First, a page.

3 Advanced Web Analytics Visitor Segments: Non-Flirts, Social, Long Tail

SunshineThe last blog post shared custom analytics reports that you can use to find amazing insights faster, enabling you to create a focused, truly data driven organization.

In this blog post I want to continue the let's help make your day-to-day life better path. I'll share three advanced segments that I personally find to be of value in the process of moving from data to actionable insights. I hope you'll download and use these segments, but more than that I hope you'll learn how to create delightful analytics segments with the options you have at your disposal.

I am an unabashed segmentation fan: Web Analytics Segmentation: Do Or Die!

Without segmentation our analysis is focused on unrecognizable blobs of traffic. Total Visits. Average Page Views Per Visitor. Overall Conversion Rate. Yada, yada, yada. Boring. Useless. Life wasting.

With segmentation we focus on groups of people and we focus behavior that has logical connections (everyone who used a particular keyword, group that came via Twitter, people who viewed a TV ad, visitors who saw more than 4 pages on our site etc., etc). That helps us understand data & performance better. It helps us get data-gasms, improve ROI for our web efforts and get our bosses promoted.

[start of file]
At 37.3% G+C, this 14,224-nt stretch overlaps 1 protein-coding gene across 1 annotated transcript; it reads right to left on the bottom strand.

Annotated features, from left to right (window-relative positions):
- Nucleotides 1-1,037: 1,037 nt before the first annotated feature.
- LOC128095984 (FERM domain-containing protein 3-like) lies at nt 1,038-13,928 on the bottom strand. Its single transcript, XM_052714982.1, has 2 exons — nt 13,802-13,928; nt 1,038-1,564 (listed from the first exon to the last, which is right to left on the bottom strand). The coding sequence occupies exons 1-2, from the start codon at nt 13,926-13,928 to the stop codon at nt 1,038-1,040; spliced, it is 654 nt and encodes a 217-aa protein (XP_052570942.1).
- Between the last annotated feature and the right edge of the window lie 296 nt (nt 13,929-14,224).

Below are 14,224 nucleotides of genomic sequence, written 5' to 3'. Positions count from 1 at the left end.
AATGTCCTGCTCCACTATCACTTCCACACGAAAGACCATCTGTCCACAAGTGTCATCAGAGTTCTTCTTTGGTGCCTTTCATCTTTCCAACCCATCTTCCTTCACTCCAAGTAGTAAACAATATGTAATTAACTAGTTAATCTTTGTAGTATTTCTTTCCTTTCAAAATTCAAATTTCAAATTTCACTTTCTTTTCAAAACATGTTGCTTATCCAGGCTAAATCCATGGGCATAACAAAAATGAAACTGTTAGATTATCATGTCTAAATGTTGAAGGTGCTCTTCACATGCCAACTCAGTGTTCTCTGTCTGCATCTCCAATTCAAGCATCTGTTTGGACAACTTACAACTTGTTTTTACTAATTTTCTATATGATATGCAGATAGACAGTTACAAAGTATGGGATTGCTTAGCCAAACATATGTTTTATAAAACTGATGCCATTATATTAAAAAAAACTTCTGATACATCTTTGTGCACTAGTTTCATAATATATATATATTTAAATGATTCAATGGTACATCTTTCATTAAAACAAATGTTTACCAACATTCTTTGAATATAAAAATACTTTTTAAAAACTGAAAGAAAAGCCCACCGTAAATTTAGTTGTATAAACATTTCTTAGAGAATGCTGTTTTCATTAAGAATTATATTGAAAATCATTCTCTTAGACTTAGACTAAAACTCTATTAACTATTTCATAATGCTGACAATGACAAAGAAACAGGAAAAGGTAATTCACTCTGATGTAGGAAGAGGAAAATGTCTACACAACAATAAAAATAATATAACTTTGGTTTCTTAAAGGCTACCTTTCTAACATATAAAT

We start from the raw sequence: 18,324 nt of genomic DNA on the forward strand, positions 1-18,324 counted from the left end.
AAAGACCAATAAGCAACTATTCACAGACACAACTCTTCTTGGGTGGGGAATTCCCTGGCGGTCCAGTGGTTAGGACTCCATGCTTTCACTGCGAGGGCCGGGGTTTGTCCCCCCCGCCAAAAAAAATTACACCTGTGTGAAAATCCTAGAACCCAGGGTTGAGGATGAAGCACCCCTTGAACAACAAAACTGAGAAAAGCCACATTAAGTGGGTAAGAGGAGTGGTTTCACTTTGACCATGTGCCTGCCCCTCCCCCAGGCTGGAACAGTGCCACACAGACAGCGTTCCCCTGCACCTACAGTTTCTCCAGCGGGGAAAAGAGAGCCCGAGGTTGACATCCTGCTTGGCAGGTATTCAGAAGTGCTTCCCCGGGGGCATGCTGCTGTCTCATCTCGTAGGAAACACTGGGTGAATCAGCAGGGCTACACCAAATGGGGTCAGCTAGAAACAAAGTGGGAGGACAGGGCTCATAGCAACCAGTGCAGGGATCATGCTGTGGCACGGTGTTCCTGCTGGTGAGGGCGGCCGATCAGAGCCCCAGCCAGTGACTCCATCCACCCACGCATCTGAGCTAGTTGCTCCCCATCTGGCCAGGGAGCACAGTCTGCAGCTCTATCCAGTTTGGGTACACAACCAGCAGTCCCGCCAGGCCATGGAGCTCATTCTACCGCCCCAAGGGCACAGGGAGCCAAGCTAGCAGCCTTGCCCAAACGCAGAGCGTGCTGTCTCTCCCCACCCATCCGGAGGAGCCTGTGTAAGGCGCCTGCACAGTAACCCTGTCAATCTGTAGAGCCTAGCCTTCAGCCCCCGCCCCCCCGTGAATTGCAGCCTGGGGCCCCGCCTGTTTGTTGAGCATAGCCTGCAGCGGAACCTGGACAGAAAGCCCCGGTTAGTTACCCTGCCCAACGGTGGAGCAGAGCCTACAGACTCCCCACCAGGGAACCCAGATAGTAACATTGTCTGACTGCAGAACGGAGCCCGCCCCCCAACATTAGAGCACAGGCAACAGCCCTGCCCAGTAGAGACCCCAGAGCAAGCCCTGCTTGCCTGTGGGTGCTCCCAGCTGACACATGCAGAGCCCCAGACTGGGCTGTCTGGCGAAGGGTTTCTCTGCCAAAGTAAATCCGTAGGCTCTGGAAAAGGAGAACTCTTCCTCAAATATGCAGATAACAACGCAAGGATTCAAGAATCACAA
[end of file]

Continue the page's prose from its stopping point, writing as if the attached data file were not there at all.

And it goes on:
How can you not love that?

Below are examples of segments that help us make a lot more sense of all the data we have and the insights that await us. You'll be able to download these segments and import them into your Google Analytics accounts and start using them right away!

Additionally, as I often do, you'll learn lots about the types of delicious analyses you can do with these segments. For good measure there is also a tutorial on regular expressions at the end (no good analyst can live without regex!).

If you use Adobe's Site Catalyst or CoreMetrics or Yahoo! Web Analytics or WebTrends or. . . you'll have enough detail below to create a segment in 5 minutes in those tools as well. Trust me, it takes just 5 minutes and, like with Google Analytics, you won't need to update your JavaScript tags or have to do extra work with IT or buy other expensive versions of their products just to do segmentation.

Let's go. . . three awesome analytics data segments. . .

#1: Non-Flirts, Potential Lovers

Did I get your attention? :)

We all obsess with our bounced traffic because it seems nutty that the person you spent so much time and love attracting to your website bounced! They did not click to see another page. They did not hit play on the video on the landing page. They did not click on a link on your landing page to your corporate site. They just left.

Here's how that segment looks:

web_analytics_segment_bounced_traffic

It is tempting to analyze these people. Where did they come from? What campaigns? What landing pages? Etc., etc.

You can find value, but to grow the business it is not prudent to focus on analyzing just the people who flirt with us.

Why not first analyze people who do engage with us?

At this point people switch to analyzing all the non-bounce traffic. This is how that segment looks (bottom right):

web_analytics_segment_non_bounced_traffic.png

[The above is a standard segment in GA, just look under Default Segments.]

Better. Ignore the flirts. Focus on everyone else.

Unfortunately that is still a "blob." It includes anyone who just had two "hits" in their visit (hits is a technical term for a page view, event, custom variable, etc., etc., more than one hit = non bounce visit).

I want us to be a lot more deliberate.